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5 Fiber Deployments and Their Role in FTTx

Mar 12th, 2015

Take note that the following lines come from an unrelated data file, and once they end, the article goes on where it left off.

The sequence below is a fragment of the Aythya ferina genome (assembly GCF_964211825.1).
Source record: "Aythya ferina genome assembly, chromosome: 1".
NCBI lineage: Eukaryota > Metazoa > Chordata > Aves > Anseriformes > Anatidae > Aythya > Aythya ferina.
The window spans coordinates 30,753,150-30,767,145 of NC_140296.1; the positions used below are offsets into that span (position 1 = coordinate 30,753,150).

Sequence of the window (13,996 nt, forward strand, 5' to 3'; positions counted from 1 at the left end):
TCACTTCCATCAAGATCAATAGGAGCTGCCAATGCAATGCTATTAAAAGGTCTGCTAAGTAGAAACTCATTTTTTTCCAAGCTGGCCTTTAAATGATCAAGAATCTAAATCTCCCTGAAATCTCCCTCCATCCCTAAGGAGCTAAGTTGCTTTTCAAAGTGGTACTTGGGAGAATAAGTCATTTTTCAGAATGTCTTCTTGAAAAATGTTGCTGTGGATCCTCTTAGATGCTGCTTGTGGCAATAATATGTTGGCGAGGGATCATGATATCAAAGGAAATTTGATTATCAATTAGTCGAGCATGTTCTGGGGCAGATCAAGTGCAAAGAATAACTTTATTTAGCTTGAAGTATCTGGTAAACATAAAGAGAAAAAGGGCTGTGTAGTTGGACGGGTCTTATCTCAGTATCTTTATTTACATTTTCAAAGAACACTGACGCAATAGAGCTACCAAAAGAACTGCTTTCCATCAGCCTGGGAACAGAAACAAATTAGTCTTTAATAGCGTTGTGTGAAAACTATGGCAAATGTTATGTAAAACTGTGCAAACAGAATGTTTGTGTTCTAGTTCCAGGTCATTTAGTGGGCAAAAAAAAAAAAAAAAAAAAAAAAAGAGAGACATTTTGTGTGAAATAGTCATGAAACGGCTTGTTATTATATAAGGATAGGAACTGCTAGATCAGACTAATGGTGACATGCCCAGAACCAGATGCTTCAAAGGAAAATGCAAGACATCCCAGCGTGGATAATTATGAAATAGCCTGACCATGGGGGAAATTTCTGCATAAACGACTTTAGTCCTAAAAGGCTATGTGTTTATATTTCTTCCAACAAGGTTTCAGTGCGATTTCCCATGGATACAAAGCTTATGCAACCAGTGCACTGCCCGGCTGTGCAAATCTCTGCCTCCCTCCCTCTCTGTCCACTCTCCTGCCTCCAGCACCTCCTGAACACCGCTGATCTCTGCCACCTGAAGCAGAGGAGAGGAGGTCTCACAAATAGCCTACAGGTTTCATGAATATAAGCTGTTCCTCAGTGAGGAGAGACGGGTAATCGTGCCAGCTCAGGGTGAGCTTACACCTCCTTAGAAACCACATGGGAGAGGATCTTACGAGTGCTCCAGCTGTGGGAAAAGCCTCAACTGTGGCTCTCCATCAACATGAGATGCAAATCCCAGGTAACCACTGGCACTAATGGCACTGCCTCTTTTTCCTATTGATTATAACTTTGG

FTTx Fiber optic architectures are equipped with optical fiber throughout long-distance segments of the network. For end deployment sectors that cover distances from the telecom facility (central office) to the end user, metal/copper cabling is generally used. FTTx, or “Fiber to the X” represents the various types of end deployment architecture available. Types of Fiber to the X include: FTTN (Fiber to the Node/Fiber to the Neighborhood), FTTC (Fiber to the Curb), FTTB (Fiber to the Building), and FTTH (Fiber to the Home). FTTx: Types 1) FTTN: In a Fiber to the Node/Fiber to the Neighborhood deployment, optical fiber ceases at the node (the node lies only a few miles from the customer). From the node, copper or coax fiber spans in branches to the end user.  2) FTTC: Fiber to the Curb/Fiber to the Cabinet consists of fiber optic cabling ending within a short distance to the end user (within 300 yards). It is a similar deployment structure to FTTN.  3) FTTB: In a Fiber to the Building/Fiber to the Basement deployment, optical cabling ends directly at the building.  4) FTTH: Fiber to the Home deployment occurs when optical cabling ends directly at the individual home or business. There are several types of FTTH network structures that vary based on their transport protocol and how the data is encoded and transmitted. These include Active Star Network, Home Run, and Architecture Passive Optical Network (PON). FTTH: Home Run The Fiber to the Home, Home Run deployment is structured with a dedicated fiber from the central office to each home. It offers the most flexibility of all FTTH types, but is also the most expensive. This deployment type is commonly used for small developments and rural areas.  FTTH: Active Star  The Active Star deployment contains a multifiber cable leading from the central office to a local switch. From there, the fiber leads to homes and businesses individually. This method is flexible and slightly less expensive than the Home Run Architecture. Essentially, the Active Star deployment is FTTC without copper cabling at the end portion of the deployment.  FTTH: Passive Optical Network (PON) PON is a complex network structure in the way that it uses several PON applications including BPON, GPON, EPON, and WDM.  WDM PON is a passive optical network with each destination requiring a specified wavelength. BPON, otherwise known as broadband PON, is the most widely used application due to its ability to transport all types of data with an ATM protocol. GPON (gigabit-capable PON) uses either ATM or GEM encoding and an IP-based protocol. GPON allows voice, video, and data transmission at data rates up to 2.5Gb/s. This method uses Wavelength Division Multiplexing so that a single fiber can be used for both upstream and downstream data transmission. 10GPON supports up to 10G downstream data and is known to be the “future-proof” application of choice. EPON (Ethernet PON), also referred to as GEPON (Gigabit Ethernet Passive Optical Network) is an IEEE developed PON standard. It is compatible with other Ethernet standards, so no conversion is necessary when connecting to Ethernet-based networks. EPON uses transmission at 1Gb/s. and supports up to 10G of symmetrical traffic. WHY FTTH? Fiber to the home is a future proof method of fiber optic deployment; since it is a passive network with no active components, it requires minimal network maintenance costs. FTTH also eliminates the need for a DC power network and provides revenue-generating services such as voice, high-speed data, video on demand, etc. Fiber to the Home has the capability to provide enough bandwidth reliability at a low cost. This is what will allow FTTH to meet future consumer demand.

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